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Old 10-16-2013, 02:00 AM   #1
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Default No bubbling no krausen after 48 hours

I brewed 5 gallons American pale ale 2 Sunday with malt extract full boil and two days later no bubbles in airlock and no krausen in glass carboy. Used yeast packet mixed with warm water. This is my first batch. Not sure what to do next. I m leaving town until Friday. Is it ok to wait until Friday to check hydrometer reading. Also if yeast is not working can I add more yeast Friday. If anyone can help that would be great. Thx

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Old 10-16-2013, 04:10 AM   #2
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No need to worry yet. Fermentation can often take longer than 48 hours to show high activity. The yeast is just beginning to build in your wort before they begin to work.
Have you taken temperature control measures while you are gone? Swamp cooler?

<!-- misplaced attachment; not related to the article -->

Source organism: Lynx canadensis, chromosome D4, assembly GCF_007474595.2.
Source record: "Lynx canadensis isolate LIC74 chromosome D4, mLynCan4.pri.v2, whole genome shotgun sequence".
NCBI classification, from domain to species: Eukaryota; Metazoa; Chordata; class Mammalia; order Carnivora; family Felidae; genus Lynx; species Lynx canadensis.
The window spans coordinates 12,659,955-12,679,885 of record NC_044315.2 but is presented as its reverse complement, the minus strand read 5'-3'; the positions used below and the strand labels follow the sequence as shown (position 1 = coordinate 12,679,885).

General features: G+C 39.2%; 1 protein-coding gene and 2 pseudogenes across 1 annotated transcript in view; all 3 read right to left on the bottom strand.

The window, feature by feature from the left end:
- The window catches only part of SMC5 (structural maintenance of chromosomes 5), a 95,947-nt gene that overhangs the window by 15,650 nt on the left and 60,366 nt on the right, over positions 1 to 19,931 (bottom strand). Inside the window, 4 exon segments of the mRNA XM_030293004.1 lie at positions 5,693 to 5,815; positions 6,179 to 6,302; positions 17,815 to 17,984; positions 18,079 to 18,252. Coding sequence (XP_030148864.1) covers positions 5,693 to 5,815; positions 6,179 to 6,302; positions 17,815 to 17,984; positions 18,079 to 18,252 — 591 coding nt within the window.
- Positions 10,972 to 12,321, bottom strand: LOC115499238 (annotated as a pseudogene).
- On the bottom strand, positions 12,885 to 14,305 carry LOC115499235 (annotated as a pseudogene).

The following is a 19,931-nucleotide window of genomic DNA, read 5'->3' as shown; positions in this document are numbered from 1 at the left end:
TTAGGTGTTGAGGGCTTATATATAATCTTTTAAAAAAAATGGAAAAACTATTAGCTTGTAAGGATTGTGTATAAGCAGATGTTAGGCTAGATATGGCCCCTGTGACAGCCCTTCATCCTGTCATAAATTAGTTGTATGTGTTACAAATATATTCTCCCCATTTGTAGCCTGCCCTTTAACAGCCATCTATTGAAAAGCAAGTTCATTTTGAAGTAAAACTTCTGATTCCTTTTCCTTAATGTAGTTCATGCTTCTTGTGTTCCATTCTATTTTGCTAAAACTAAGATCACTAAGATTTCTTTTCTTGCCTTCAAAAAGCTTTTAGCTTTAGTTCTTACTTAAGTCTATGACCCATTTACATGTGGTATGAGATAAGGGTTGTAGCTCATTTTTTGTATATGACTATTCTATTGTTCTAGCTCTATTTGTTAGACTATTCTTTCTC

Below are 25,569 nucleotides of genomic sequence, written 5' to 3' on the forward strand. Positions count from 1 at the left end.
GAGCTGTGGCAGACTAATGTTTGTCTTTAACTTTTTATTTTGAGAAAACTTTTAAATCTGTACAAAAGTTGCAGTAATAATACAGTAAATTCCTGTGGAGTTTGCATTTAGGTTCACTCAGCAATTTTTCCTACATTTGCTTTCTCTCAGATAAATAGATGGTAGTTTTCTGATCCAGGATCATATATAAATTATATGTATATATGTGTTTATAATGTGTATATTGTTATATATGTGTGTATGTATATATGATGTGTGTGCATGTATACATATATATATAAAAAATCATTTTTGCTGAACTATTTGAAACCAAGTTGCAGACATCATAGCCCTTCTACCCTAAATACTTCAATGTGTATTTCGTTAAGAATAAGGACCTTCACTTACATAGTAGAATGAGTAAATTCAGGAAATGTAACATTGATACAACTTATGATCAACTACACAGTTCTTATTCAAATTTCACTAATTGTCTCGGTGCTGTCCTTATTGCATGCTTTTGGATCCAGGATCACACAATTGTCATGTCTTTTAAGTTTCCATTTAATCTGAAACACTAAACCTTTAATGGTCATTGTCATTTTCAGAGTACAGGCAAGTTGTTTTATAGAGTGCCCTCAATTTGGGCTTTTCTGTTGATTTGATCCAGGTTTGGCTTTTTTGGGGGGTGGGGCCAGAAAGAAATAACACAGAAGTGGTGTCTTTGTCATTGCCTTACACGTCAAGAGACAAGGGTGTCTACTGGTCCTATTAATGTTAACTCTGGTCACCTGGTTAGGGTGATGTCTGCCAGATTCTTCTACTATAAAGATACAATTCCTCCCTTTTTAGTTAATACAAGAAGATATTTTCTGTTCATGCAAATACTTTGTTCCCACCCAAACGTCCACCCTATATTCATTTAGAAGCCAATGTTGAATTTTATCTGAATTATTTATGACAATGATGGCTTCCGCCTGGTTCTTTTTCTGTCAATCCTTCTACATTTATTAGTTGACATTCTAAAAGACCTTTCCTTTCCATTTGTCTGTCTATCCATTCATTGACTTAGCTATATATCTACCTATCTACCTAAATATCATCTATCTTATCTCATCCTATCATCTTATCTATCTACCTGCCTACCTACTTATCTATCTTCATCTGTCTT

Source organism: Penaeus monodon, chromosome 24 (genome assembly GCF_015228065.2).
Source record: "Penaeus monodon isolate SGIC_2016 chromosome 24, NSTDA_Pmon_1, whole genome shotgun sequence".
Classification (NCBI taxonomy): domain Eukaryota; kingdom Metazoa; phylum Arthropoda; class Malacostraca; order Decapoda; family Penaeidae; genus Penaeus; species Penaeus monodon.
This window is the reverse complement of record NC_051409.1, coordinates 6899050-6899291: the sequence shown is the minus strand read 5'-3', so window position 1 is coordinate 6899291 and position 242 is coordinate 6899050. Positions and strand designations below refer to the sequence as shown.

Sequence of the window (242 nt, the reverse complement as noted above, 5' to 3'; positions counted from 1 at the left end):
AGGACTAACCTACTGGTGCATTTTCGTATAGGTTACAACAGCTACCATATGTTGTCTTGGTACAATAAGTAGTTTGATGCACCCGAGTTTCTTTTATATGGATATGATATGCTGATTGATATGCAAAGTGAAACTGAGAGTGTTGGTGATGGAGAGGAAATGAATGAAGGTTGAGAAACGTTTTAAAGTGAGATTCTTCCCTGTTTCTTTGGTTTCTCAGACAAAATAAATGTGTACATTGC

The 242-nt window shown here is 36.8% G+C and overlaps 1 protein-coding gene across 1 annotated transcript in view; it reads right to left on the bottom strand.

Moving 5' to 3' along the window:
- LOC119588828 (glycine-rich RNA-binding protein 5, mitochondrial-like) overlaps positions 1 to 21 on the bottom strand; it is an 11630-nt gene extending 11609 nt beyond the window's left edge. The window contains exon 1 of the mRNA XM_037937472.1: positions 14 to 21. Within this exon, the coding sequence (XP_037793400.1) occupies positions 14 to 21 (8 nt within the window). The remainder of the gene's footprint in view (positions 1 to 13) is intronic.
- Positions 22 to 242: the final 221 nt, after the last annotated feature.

You won't need to take a hydrometer reading when you return. In a glass carboy the krausen will be evident.
You can pitch more yeast if fermentation has not taken off. I really don't think you will need to though.

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Old 10-16-2013, 09:47 AM   #3
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Originally Posted by flars
No need to worry yet. Fermentation can often take longer than 48 hours to show high activity. The yeast is just beginning to build in your wort before they begin to work.
Have you taken temperature control measures while you are gone? Swamp cooler?
You won't need to take a hydrometer reading when you return. In a glass carboy the krausen will be evident.
You can pitch more yeast if fermentation has not taken off. I really don't think you will need to though.
Thank you. Temp has been 68-70. Not sure what swamp cooler is. Had a thought last night. When I activated dry yeast, if 4 oz water was too hot, could it have killed yeast ? Thx
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Old 10-16-2013, 09:49 AM   #4